38 Facts About Ismail I


Ismail I, known as Shah Ismail, was the founder of the Safavid dynasty of Iran, ruling as its King of Kings from 1501 to 1524.


Ismail I's reign is often considered the beginning of modern Iranian history, as well as one of the gunpowder empires.


The rule of Ismail I is one of the most vital in the history of Iran.


Ismail I caused sectarian tensions in the Middle East when he destroyed the tombs of the Abbasid caliphs, the Sunni Imam Abu Hanifa an-Nu'man, and the Sufi Muslim ascetic Abdul Qadir Gilani in 1508.


Ismail I contributed to Persian literature, though few of his Persian writings survive.


Ismail I had married Uzun Hassan in a deal to protect the Empire of Trebizond from the Ottoman Turks.


Ismail I was a great-great-grandson of Emperor Alexios IV of Trebizond and King Alexander I of Georgia.


Ismail I's ancestry was mixed, from various ethnic groups such as Georgians, Greeks, Kurds and Turkomans; the majority of scholars agree that his empire was an Iranian one.


Ismail I proclaimed himself the Mahdi and a reincarnation of Ali.


In 1488, the father of Ismail I was killed in a battle at Tabasaran against the forces of the Shirvanshah Farrukh Yassar and his overlord, the Aq Qoyunlu, a Turkic tribal federation which controlled most of Iran.


In 1494, the Aq Qoyunlu captured Ardabil, killing Ali Mirza Safavi, the eldest son of Haydar, and forcing the 7-year-old Ismail I to go into hiding in Gilan, where under the Kar-Kiya ruler Soltan-Ali Mirza, he received education under the guidance of scholars.


Ismail I's rise to power was made possible by the Turkoman tribes of Anatolia and Azerbaijan, who formed the most important part of the Qizilbash movement.


The successful conquest had alarmed the ruler of the Aq Qoyunlu, Alvand, who subsequently proceeded north from Tabriz, and crossed the Aras River in order to challenge the Safavid forces, and both sides met at the battle of Sharur in which Ismail I's army came out victorious despite being outnumbered by four to one.


Shortly before his attack on Shirvan, Ismail I had made the Georgian kings Constantine II and Alexander I of respectively the kingdoms of Kartli and Kakheti, attack the Ottoman possessions near Tabriz, on the promise that he would cancel the tribute that Constantine was forced to pay to the Aq Qoyunlu once Tabriz was captured.


Ismail I appointed his former guardian and mentor Husayn Beg Shamlu as the vakil of the empire and the commander-in-chief of the Qizilbash army.


Ismail I's army was composed of tribal units, the majority of which were Turkmen from Anatolia and Syria with the remainder Kurds and Cagatay.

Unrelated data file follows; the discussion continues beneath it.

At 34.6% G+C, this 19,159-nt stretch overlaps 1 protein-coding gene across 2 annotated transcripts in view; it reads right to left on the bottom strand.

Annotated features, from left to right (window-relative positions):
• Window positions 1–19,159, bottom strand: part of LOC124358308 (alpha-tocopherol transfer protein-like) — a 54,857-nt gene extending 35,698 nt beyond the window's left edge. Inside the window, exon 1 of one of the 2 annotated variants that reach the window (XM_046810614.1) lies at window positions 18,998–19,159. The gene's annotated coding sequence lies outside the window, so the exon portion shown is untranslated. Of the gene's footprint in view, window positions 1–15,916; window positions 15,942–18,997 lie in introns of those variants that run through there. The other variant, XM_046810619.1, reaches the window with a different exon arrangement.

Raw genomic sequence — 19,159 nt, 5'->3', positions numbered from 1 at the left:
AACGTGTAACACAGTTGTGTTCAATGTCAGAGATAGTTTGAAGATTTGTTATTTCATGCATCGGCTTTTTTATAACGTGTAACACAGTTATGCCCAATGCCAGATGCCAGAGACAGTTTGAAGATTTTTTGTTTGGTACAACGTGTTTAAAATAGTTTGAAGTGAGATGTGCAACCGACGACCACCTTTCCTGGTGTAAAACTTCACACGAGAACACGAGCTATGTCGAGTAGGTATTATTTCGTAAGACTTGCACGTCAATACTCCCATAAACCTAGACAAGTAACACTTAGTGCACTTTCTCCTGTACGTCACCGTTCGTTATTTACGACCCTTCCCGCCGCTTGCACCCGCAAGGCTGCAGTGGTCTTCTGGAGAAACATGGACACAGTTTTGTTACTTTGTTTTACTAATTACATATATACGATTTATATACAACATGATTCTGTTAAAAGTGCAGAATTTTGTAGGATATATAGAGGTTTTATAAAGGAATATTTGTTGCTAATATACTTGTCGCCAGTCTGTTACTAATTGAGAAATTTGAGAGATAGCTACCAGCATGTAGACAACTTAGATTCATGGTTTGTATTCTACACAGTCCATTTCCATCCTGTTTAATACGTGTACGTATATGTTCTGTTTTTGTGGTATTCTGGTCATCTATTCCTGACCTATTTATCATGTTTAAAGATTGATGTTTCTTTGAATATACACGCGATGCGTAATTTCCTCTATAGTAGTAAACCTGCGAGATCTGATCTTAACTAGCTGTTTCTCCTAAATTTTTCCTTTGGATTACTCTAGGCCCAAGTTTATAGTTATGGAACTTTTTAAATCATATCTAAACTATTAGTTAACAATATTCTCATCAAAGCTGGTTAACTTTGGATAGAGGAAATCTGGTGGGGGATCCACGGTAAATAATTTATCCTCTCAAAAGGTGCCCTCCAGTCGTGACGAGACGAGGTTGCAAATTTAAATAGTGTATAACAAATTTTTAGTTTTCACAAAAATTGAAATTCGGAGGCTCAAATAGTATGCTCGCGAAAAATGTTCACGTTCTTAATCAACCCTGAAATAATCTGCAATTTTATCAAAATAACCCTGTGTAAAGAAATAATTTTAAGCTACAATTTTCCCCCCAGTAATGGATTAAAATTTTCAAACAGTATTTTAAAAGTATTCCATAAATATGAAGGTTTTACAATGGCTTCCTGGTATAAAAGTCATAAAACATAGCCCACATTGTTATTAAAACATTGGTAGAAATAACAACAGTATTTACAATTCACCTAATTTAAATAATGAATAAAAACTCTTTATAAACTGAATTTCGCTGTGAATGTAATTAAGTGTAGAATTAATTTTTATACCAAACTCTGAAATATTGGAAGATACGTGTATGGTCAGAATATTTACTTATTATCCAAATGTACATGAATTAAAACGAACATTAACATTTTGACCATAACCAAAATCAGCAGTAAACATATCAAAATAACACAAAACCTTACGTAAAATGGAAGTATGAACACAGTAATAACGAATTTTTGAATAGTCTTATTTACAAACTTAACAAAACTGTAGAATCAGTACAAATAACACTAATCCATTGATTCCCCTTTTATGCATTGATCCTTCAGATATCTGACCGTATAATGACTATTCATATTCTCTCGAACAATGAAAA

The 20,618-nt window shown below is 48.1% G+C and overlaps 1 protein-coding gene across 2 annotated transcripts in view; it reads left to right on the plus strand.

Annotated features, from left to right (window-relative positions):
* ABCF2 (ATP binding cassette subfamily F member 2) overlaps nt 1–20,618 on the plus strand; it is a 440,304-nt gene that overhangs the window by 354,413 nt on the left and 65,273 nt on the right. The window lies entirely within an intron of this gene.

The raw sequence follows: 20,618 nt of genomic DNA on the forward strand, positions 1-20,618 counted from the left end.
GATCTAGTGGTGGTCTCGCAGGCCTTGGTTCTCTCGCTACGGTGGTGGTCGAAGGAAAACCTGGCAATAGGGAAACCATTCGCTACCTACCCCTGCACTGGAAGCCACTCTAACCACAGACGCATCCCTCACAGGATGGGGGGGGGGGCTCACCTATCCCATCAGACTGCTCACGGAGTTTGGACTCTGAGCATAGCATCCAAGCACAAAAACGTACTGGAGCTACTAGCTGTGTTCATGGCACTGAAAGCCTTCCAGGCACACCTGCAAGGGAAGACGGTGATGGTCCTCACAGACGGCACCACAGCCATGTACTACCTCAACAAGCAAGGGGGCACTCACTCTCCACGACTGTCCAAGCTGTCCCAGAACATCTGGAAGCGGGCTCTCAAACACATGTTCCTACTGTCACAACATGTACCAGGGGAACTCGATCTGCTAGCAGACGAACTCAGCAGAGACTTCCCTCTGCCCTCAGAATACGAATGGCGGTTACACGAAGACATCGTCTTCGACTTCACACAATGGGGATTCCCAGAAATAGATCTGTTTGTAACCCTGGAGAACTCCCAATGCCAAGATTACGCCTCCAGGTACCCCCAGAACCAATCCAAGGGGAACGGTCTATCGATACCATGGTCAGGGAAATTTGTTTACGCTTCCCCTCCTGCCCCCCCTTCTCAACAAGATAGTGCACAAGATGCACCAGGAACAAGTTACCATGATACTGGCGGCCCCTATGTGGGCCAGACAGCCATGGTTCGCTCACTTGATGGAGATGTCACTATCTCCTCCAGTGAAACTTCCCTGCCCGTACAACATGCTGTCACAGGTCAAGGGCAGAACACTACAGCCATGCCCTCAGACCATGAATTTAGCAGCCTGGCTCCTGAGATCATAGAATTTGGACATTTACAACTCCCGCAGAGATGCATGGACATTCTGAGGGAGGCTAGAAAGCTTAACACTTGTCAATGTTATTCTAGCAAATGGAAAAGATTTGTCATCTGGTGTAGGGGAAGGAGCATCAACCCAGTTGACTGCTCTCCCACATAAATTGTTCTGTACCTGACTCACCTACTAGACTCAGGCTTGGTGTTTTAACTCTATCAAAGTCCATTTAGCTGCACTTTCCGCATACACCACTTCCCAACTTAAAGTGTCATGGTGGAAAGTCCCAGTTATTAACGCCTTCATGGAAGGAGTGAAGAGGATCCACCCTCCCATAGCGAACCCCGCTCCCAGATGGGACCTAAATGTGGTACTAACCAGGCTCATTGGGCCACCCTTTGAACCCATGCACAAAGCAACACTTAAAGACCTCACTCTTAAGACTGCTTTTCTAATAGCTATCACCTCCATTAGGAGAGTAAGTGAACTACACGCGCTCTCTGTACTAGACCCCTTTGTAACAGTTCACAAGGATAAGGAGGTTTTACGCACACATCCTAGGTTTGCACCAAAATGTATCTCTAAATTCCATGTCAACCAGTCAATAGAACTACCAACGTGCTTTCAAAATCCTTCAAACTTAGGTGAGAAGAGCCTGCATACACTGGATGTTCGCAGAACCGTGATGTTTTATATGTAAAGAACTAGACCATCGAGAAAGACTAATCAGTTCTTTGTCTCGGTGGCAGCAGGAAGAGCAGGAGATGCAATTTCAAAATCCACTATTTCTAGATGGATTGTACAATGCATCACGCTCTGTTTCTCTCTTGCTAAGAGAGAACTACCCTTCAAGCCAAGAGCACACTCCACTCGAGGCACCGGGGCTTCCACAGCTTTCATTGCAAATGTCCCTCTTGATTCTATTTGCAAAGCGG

Ismail I appointed a former Iranian vizier of the Aq Qoyunlu, named Amir Zakariya, as his vizier.


Ismail I enforced this new standard by the sword, dissolving Sunni Brotherhoods and executing anyone who refused to comply to the newly implemented Shi'ism.


One year later, Ismail I forced the rulers of Khuzestan, Lorestan, and Kurdistan to become his vassals.


Ismail I then began destroying Sunni sites in Baghdad, including tombs of Abbasid Caliphs and tombs of Imam Abu Hanifah and Abdul Qadir Gilani.


Ismail I appointed Najm-e Sani as the new vakil of the empire due to the death of Mas'ud Gilani.


In 1512, Najm-e Sani was killed during a clash with the Uzbeks, which made Ismail I appoint Abd al-Baqi Yazdi as the new vakil of the empire.


Selim and Ismail I had been exchanging a series of belligerent letters prior to the attack.


Ismail I's army was more mobile and his soldiers were better prepared, but the Ottomans prevailed due in large part to their efficient modern army, and possession of artillery, black powder and muskets.


Shah Ismail I's death ensued after a few years of a very saddening and depressing period of his life.


Ismail I retired to his palace, never again participated in a military campaign, and withdrew from active participation in the affairs of the state.


Ismail I left these to his vizier, Mirza Shah Husayn, who became his close friend and drinking companion.


Mirza Shah Husayn was assassinated in 1523 by a group of Qizilbash officers, after which Ismail I appointed Zakariya's son Jalal al-Din Mohammad Tabrizi as his new vizier.


The tribal rivalries between the Qizilbash, which temporarily ceased before the defeat at Chaldiran, resurfaced in intense form immediately after the death of Ismail I, and led to ten years of civil war until Shah Tahmasp regained control of the affairs of the state.


From an early age, Ismail I was acquainted with the Iranian cultural legacy.


Ismail I wrote in the Azerbaijani language, a Turkic language mutually intelligible with Turkish, and in the Persian language.


Ismail I is considered an important figure in the literary history of Azerbaijani language and has left approximately 1400 verses in this language, which he chose to use for political reasons.


Ismail I was deeply influenced by the Persian literary tradition of Iran, particularly by the Shahnameh of Ferdowsi, which probably explains the fact that he named all of his sons after Shahnameh-characters.


Ismail I's work is most popular in Azerbaijan, as well as among the Bektashis of Turkey.


Ismail I was described by contemporaries as having a regal appearance, gentlemanly in quality and youthfulness.


Ismail I's appearance compared to other olive-skinned Persians, his descent from the Safavid Shaykhs, and his religious ideals, contributed to people's expectation based on various legends circulating during this period of heightened religious awareness in Western Asia.


Ismail I's hair is reddish; he only wears moustachios, and uses his left hand instead of his right.


Ismail I is as brave as a game cock, and stronger than any of his lords; in the archery contests, out of the ten apples that are knocked down, he knocks down seven.